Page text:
In dissent, Justice Donald would have followed Justice Rice's reasons in the court below and would have upheld certification of the indirect purchaser claims.
Likewise, on November 16, 2011, the Quebec Court of Appeal rejected Justice Lowry's analysis and certified a class of direct and indirect purchasers of DRAM.29 The Court expressly adopted the minority's position from the Microsoft & Sun-Rype decisions. In the Court's view, it was too early to determine whether any damages had been passed on to indirect purchasers, although it commented on several occasions that such proof might be very difficult at trial.
It rejected the defendants' arguments that recognizing a claim by indirect purchasers would result in double recovery. Like Justice Donald, it held that the fusion of direct and indirect purchasers into one class eliminated the possibility of double recovery. Justice Kasirer for the Quebec Court wrote that the direct and indirect purchasers have "banded together to claim the aggregate of the losses they have suffered from the respondents... The aggregate character of the claim made at this stage and the structure of the class preclude the overcharges from being exacted more than once from the respondents."30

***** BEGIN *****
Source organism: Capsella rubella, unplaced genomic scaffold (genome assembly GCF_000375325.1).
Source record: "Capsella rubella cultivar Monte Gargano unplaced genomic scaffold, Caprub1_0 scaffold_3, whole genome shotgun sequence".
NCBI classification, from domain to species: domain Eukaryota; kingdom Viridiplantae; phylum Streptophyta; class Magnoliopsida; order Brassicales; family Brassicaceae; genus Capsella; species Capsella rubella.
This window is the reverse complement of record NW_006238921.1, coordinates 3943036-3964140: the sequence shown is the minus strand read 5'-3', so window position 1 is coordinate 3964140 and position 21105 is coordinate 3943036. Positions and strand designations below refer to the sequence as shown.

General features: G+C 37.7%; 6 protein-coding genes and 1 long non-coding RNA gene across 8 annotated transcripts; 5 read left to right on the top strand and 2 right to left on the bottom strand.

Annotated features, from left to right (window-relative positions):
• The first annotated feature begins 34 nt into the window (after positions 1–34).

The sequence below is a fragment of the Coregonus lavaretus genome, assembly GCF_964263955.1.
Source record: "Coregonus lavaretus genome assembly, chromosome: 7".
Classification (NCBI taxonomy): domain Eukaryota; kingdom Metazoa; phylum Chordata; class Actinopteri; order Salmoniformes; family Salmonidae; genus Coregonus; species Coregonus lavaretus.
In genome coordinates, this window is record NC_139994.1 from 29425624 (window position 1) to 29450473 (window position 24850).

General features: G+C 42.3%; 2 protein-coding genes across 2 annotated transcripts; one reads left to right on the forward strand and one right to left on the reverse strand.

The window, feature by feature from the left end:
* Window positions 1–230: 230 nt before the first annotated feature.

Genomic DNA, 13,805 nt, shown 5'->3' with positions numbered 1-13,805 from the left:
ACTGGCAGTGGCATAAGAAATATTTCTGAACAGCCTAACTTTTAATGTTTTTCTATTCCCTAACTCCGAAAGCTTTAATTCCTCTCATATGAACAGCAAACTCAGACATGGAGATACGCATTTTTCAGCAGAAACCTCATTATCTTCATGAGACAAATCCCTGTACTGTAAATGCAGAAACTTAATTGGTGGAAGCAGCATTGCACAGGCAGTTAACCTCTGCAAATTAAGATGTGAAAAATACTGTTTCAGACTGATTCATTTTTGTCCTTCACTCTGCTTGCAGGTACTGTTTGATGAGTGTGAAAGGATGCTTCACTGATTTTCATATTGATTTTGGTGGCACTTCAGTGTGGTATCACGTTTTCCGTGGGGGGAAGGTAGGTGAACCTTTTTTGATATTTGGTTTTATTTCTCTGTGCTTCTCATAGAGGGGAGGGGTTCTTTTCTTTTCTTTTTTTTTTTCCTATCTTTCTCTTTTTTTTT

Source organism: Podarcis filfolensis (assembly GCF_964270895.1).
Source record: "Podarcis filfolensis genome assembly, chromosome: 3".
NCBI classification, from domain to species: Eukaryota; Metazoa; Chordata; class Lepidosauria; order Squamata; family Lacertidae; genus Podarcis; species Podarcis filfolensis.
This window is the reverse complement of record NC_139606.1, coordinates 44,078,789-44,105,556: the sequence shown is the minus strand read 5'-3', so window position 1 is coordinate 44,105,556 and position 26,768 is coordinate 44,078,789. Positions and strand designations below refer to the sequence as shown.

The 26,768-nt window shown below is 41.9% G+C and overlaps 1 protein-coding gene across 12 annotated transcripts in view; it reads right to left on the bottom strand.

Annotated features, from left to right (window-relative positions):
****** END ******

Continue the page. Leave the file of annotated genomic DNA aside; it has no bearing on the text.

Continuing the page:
Justice Kasirer then rejected Justice Lowry's hypothetical scenario in which direct and indirect purchasers litigated separately. He reasoned that although direct purchasers may recover 100 percent of the overcharge when litigating on their own, indirect purchasers could demonstrate as a matter of evidence that the direct purchasers had been unjustly enriched because they had passed on some of the total overcharge to the indirect purchasers.31 This would permit the indirect purchasers to recover their losses from the direct purchasers.
Just days after the Quebec Court's decision in the DRAM case, in Ontario, Justice Rady granted the defendants leave to appeal certification in Fanshawe College v. LG Philips LCD Co. et al32 because of the uncertainty surrounding the existence of an indirect purchaser cause of action. She held that "the availability of the passing on defence is a fundamental issue underlying most price-fixing cases and as such, warrants review by an appellate court in Ontario."33